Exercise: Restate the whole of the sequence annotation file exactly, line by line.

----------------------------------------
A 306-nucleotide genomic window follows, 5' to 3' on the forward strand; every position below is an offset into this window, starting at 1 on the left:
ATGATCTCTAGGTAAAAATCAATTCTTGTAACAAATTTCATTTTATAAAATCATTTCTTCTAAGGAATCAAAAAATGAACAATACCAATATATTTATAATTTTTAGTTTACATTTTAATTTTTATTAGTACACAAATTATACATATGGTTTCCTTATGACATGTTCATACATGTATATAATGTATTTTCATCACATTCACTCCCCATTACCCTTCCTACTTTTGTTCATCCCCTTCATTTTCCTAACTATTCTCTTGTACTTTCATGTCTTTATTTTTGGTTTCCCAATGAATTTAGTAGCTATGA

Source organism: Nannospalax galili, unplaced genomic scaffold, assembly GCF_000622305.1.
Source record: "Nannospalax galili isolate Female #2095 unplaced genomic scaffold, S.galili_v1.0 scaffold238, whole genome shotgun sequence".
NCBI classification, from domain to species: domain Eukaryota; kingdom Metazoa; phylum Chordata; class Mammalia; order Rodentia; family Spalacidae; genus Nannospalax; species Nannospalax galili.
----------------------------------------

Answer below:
A 306-nucleotide genomic window follows, 5' to 3' on the forward strand; every position below is an offset into this window, starting at 1 on the left:
ATGATCTCTAGGTAAAAATCAATTCTTGTAACAAATTTCATTTTATAAAATCATTTCTTCTAAGGAATCAAAAAATGAACAATACCAATATATTTATAATTTTTAGTTTACATTTTAATTTTTATTAGTACACAAATTATACATATGGTTTCCTTATGACATGTTCATACATGTATATAATGTATTTTCATCACATTCACTCCCCATTACCCTTCCTACTTTTGTTCATCCCCTTCATTTTCCTAACTATTCTCTTGTACTTTCATGTCTTTATTTTTGGTTTCCCAATGAATTTAGTAGCTATGA

Source organism: Nannospalax galili, unplaced genomic scaffold, assembly GCF_000622305.1.
Source record: "Nannospalax galili isolate Female #2095 unplaced genomic scaffold, S.galili_v1.0 scaffold238, whole genome shotgun sequence".
NCBI classification, from domain to species: domain Eukaryota; kingdom Metazoa; phylum Chordata; class Mammalia; order Rodentia; family Spalacidae; genus Nannospalax; species Nannospalax galili.